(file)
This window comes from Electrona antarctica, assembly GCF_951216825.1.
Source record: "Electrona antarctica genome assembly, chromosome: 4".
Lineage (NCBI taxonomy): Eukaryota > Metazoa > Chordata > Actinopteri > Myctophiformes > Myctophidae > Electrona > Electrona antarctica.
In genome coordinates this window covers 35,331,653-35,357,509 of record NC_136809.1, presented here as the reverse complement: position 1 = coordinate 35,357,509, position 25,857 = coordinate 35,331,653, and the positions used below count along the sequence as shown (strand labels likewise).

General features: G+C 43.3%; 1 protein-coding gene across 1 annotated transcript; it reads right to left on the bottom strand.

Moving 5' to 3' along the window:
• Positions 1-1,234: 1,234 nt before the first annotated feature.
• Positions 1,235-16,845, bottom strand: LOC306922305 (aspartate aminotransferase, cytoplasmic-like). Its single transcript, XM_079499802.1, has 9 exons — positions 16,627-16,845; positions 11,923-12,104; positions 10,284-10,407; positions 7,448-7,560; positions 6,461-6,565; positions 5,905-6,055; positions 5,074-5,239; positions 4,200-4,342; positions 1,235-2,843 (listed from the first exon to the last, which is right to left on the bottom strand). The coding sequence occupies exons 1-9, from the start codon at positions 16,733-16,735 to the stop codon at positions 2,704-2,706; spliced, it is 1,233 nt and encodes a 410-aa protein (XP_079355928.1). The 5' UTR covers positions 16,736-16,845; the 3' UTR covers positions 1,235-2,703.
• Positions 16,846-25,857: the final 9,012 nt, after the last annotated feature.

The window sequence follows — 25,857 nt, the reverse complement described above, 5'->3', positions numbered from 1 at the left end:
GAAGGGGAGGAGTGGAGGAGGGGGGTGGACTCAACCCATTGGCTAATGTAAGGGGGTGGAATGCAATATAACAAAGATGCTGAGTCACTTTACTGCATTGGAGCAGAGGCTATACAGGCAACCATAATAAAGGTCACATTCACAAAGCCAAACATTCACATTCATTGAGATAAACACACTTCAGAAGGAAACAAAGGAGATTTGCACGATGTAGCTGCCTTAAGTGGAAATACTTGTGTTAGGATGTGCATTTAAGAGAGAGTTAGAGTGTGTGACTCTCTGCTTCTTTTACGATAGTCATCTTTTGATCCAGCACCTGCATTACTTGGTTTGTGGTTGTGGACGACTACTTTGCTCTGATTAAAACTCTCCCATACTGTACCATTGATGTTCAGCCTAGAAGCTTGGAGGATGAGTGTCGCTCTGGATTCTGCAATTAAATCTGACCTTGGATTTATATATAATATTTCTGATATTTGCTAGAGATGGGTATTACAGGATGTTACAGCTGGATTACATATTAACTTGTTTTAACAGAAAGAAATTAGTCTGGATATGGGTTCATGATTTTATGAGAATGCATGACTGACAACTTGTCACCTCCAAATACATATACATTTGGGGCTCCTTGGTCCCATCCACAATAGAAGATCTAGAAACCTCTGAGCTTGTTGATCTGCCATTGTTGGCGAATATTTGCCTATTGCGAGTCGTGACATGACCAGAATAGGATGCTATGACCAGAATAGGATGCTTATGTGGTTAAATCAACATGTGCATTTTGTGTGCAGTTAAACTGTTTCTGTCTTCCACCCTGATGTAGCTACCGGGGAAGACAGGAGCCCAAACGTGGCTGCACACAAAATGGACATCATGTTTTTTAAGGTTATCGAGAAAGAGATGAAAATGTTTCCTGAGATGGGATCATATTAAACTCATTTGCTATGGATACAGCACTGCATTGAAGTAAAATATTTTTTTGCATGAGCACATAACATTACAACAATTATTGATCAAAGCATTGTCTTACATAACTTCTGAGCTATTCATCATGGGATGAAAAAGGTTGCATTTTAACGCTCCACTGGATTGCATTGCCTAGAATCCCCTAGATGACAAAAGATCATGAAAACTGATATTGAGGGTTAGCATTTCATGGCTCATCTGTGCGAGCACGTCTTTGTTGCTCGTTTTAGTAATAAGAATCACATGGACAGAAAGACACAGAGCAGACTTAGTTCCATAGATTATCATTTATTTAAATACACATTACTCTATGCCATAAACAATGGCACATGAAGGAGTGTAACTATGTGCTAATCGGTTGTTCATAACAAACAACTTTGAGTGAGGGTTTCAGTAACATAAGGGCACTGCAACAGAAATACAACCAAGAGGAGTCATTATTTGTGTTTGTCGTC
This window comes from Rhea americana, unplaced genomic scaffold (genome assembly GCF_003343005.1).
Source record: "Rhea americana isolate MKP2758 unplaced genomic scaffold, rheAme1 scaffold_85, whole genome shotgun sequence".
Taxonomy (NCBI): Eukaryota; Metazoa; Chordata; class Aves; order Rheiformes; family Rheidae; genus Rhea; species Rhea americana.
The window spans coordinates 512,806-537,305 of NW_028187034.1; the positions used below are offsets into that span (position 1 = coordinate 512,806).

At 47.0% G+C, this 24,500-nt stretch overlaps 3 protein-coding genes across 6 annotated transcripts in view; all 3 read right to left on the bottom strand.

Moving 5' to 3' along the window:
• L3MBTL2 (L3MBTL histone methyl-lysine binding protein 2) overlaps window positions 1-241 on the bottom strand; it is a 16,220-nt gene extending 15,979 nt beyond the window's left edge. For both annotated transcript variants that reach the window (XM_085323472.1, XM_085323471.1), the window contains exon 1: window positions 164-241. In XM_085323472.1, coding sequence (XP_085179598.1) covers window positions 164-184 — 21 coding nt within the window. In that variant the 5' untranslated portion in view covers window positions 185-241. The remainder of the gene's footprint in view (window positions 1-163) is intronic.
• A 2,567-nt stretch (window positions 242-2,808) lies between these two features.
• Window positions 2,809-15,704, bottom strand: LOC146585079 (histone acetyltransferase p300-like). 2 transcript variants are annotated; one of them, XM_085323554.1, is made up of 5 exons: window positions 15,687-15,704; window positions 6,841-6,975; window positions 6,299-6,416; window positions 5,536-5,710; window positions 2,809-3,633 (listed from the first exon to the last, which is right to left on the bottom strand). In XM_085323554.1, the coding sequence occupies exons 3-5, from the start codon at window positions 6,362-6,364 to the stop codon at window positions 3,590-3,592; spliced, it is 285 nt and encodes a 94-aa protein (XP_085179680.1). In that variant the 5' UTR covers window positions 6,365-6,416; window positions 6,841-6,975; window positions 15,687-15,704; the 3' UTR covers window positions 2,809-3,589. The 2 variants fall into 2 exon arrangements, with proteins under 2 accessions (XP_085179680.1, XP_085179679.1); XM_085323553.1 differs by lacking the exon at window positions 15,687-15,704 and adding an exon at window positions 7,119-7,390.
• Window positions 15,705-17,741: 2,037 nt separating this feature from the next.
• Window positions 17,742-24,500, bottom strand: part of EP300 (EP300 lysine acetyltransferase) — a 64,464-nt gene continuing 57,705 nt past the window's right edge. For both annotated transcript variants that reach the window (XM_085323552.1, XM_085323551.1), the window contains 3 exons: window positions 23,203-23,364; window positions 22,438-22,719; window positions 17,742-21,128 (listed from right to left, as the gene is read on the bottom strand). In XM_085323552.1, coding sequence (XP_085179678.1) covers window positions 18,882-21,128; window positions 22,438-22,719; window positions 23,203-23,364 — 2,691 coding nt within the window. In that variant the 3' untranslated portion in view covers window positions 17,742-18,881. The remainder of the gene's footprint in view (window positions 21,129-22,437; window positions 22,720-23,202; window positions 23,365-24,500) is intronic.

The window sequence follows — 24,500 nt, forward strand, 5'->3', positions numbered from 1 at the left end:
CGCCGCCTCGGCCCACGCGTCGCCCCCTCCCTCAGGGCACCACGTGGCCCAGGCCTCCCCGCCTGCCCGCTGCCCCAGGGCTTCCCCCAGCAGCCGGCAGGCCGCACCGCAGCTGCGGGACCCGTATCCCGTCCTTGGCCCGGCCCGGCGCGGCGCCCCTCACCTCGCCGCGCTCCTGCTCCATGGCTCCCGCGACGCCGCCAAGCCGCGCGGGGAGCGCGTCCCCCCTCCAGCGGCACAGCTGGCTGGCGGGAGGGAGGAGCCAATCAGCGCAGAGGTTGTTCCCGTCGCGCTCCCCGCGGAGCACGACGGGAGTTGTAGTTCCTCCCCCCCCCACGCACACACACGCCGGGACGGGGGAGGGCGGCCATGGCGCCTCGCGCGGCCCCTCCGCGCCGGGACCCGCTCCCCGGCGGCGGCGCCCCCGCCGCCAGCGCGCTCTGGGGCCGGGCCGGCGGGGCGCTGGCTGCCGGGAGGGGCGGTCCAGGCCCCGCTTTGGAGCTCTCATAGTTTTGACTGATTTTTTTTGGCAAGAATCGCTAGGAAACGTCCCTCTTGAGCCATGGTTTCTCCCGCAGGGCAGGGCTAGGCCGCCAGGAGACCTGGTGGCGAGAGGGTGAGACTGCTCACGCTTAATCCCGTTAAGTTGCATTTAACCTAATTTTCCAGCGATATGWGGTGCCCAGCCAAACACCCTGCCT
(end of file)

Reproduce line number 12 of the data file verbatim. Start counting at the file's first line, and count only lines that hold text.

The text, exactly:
This window comes from Rhea americana, unplaced genomic scaffold (genome assembly GCF_003343005.1).